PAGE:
The Philosophy Prize in Honor of Professor Robert S. Bryan was introduced in 2010/11. The prize, which includes a cash award, is presented each Spring to the outstanding senior in Philosophy. The winners have been as follows:
- 2015: Melodi T. Charles
- 2014: Wilson Gray Maddrey
- 2013: Kevin J. Blackwell
- 2012: Daniel C. Rowe
- 2011: Jefferson Evans Guilford
Some Internet Resources on Philosophy
Comments by Former Students
- The value of studying philosophy is that it enables you to break free of the small questions of everyday affairs. Philosophy asks the difficult questions that other disciplines ignore, and although philosophers often have dissonant answers, the study of philosophy does give you an impetus to attempt to come to your own answer, or at least to understand the intricacies involved in coming to an answer.... Too many of us nowadays want to simplify everything and make life as simple as possible when, in truth, life is complex and there are no easy answers - and philosophy helps you to realize that.
Saliha Baloch, BA in Philosophy, BA in History, 2004
- Philosophy provides a basis for structuring and disciplining one's thought. I began studying philosophy because philosophy majors consistently get the highest scores on the Law School Admissions Test. Philosophy proved effective in this regard: the first time I took a practice LSAT without any preparation other than a single philosophy course, I received a perfect score on the analytical reasoning section. Philosophy also helped me in law school at Boston University and in my LLM in finance law at King's College London. But the greatest impact of studying philosophy at NC State is in my daily reasoning. Philosophy has taught me how to think. It has also allowed me to distinguish myself in legal arguments. It has been essential to my personal development and my success. Combining philosophy with study in a practical field provided perfect preparation for my career.
John Gonzalez, BA in Philosophy, BA in Spanish Language and Literature, 2009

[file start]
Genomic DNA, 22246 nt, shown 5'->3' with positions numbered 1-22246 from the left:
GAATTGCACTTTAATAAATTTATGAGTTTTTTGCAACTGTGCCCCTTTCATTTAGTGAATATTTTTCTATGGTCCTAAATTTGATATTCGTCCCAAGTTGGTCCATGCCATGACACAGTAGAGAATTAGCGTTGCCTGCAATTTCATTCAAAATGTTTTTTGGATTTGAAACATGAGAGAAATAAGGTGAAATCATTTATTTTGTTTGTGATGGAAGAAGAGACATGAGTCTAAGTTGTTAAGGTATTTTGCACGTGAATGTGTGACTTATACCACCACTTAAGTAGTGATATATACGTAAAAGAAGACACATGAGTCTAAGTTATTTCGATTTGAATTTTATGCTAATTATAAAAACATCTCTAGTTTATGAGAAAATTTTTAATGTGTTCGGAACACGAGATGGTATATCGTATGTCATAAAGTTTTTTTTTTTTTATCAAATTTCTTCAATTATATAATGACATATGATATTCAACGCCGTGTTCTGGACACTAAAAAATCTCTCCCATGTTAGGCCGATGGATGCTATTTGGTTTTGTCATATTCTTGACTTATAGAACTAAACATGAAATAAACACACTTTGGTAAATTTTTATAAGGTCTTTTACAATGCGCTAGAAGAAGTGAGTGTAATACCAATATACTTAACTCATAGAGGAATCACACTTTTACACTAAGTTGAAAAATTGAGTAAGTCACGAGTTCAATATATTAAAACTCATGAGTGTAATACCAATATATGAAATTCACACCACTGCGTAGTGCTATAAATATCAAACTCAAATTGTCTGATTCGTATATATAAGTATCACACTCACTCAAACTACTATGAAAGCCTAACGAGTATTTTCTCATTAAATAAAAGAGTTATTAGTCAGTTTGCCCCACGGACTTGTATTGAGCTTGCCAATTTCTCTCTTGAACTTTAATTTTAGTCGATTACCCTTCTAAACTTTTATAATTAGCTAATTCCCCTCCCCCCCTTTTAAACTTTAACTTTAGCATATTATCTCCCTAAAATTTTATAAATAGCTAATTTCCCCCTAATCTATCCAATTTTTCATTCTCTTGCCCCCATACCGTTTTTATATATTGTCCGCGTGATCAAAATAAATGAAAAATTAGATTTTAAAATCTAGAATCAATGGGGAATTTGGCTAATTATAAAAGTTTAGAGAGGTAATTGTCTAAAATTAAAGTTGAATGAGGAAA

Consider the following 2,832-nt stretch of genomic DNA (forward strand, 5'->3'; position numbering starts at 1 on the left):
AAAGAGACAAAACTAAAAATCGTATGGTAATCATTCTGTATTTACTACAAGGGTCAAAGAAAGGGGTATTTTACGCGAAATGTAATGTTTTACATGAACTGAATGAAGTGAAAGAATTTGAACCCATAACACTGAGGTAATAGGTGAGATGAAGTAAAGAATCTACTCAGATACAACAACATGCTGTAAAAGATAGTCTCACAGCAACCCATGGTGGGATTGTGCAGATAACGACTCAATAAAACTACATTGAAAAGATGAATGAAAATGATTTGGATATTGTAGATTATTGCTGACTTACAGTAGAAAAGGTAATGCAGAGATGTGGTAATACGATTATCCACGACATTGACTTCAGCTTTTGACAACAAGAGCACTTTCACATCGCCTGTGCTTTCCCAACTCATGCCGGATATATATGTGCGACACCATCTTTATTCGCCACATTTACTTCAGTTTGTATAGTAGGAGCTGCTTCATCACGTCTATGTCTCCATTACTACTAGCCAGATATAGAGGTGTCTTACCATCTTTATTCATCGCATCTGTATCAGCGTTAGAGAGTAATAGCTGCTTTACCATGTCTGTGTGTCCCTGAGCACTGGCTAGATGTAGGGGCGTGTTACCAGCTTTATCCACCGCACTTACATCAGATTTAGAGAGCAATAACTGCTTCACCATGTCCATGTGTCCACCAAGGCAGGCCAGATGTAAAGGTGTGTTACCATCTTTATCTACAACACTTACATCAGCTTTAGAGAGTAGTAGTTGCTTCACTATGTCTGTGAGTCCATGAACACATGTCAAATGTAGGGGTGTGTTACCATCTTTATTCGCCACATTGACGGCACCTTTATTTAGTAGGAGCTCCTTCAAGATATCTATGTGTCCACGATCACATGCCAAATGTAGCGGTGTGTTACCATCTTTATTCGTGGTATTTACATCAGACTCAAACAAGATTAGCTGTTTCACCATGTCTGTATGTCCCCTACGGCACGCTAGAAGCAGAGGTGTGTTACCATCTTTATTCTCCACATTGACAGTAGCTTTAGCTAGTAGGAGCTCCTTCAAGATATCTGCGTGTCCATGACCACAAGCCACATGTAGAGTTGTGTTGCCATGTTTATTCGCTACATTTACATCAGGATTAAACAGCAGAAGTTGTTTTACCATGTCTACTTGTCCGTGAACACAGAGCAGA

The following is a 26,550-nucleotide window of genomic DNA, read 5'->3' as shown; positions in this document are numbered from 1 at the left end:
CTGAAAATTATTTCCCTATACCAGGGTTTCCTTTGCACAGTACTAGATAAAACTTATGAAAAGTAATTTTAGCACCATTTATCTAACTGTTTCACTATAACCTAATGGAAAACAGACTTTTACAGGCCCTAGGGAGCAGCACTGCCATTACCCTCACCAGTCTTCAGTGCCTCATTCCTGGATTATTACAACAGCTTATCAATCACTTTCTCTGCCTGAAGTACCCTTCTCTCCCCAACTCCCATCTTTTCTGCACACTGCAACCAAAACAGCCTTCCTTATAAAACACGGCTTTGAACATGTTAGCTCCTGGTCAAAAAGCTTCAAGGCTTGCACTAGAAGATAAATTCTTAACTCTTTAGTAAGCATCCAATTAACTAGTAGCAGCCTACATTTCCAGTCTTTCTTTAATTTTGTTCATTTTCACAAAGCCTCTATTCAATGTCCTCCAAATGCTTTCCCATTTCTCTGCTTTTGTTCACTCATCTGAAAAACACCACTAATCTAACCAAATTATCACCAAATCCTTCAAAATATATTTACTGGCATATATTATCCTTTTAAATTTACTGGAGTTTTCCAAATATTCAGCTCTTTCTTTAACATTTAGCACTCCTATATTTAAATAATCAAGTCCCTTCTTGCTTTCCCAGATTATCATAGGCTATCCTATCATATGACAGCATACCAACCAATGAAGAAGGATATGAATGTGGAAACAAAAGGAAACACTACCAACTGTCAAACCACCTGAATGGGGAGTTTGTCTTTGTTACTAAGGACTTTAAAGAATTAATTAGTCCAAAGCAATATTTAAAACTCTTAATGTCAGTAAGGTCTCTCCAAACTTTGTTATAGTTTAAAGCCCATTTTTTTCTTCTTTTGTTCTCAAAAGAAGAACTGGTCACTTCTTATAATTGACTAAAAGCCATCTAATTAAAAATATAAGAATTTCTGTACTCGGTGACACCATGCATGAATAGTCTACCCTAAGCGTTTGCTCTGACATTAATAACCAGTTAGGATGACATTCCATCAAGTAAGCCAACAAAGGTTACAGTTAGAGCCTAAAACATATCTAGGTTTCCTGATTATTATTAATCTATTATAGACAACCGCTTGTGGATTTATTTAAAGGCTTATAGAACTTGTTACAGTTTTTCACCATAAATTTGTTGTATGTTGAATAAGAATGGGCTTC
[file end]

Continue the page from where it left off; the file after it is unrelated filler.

- In pursuing my philosophy degree at NC State, I was asked over and over (and over) again: What can you even do with a degree in philosophy?? My answer then, and my answer now, is that it prepares me to live my best life - socially, privately, morally, professionally. I have personally found the knowledge I gained at State to be rewarding in all aspects of life; it didn’t simply sate a personal appetite for knowledge, it equipped me to perceive situations from a critical, engaged perspective. My ethics concentration gave me the skills to solidify my personal values, and then motivated me to adhere to them. I also make good use of my philosophy degree in my job as an Executive Assistant at the Johns Hopkins Berman Institute of Bioethics. The capacity to think critically about, well, everything, is the single most valuable tool I have, and for me, philosophy provides that foundation.
Ashley Pridgen, BA in Philosophy with a Concentration in Ethics, Minor in Anthropology, 2013
- My favorite aspect of the NC State philosophy faculty was their lack of pretense.... All the professors I had interacted with students as if they respected their ideas and would consider their questions and ideas as thoughtfully as they would a colleague's.
Jimmy Martin, BS in Philosophy, BS in Electrical Engineering, 2004
- While working toward a physics degree, before my senior year began I decided to add a second major in philosophy, having always loved the subject. I took courses on symbolic logic and advanced metamathematics that were highly technical and very complementary to math and computer science courses. Courses on philosophy of science, cognitive science and philosophy of mind, and a very interesting class on the metaphysics of time travel provided a fascinating foil to my physics classes. Courses on ancient, medieval and modern Western philosophy can help science students to historically contextualize and understand their chosen discipline within the broader scope of natural philosophy. For centuries, philosophy was a major component of the education of students at every university. Unfortunately that is no longer the case, but philosophy still trains one how to think critically, deeply, and carefully, which are priceless skills. It’s the ‘Ph’ in ‘PhD’! I strongly encourage students of all walks to consider adding philosophy as a second major.